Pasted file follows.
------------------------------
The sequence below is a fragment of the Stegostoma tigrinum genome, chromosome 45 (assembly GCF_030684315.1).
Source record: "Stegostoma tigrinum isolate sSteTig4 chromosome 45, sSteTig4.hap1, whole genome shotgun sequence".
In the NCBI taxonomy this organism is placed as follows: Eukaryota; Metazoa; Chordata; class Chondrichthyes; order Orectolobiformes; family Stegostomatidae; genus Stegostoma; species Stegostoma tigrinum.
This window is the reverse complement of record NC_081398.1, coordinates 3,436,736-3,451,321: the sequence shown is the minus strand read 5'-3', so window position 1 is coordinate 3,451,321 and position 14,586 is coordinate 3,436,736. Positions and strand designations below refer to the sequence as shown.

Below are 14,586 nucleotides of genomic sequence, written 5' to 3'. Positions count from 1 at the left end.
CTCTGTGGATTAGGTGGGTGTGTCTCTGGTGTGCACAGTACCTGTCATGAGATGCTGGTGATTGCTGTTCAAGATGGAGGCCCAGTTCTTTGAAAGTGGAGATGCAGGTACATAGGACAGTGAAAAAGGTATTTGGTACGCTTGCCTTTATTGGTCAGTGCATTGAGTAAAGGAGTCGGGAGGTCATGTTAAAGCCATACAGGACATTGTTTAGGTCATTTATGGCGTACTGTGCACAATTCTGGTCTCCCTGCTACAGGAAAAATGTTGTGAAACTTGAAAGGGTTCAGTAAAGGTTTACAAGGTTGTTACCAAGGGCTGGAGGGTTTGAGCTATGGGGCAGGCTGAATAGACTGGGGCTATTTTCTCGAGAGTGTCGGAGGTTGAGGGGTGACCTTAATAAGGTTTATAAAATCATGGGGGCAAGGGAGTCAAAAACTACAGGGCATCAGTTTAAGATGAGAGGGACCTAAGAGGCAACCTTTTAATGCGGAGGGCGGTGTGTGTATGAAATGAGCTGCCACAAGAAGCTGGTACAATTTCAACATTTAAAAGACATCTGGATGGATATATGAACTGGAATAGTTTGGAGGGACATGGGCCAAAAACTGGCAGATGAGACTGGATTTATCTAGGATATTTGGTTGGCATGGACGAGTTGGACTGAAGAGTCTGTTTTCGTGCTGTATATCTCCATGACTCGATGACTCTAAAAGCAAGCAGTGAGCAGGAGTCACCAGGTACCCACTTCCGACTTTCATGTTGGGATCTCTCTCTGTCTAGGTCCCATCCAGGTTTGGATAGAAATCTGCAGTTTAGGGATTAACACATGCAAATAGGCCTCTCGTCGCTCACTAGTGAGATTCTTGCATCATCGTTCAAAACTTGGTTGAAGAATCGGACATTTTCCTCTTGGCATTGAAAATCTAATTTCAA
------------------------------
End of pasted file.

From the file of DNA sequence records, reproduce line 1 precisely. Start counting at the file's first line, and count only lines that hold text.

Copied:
The sequence below is a fragment of the Stegostoma tigrinum genome, chromosome 45 (assembly GCF_030684315.1).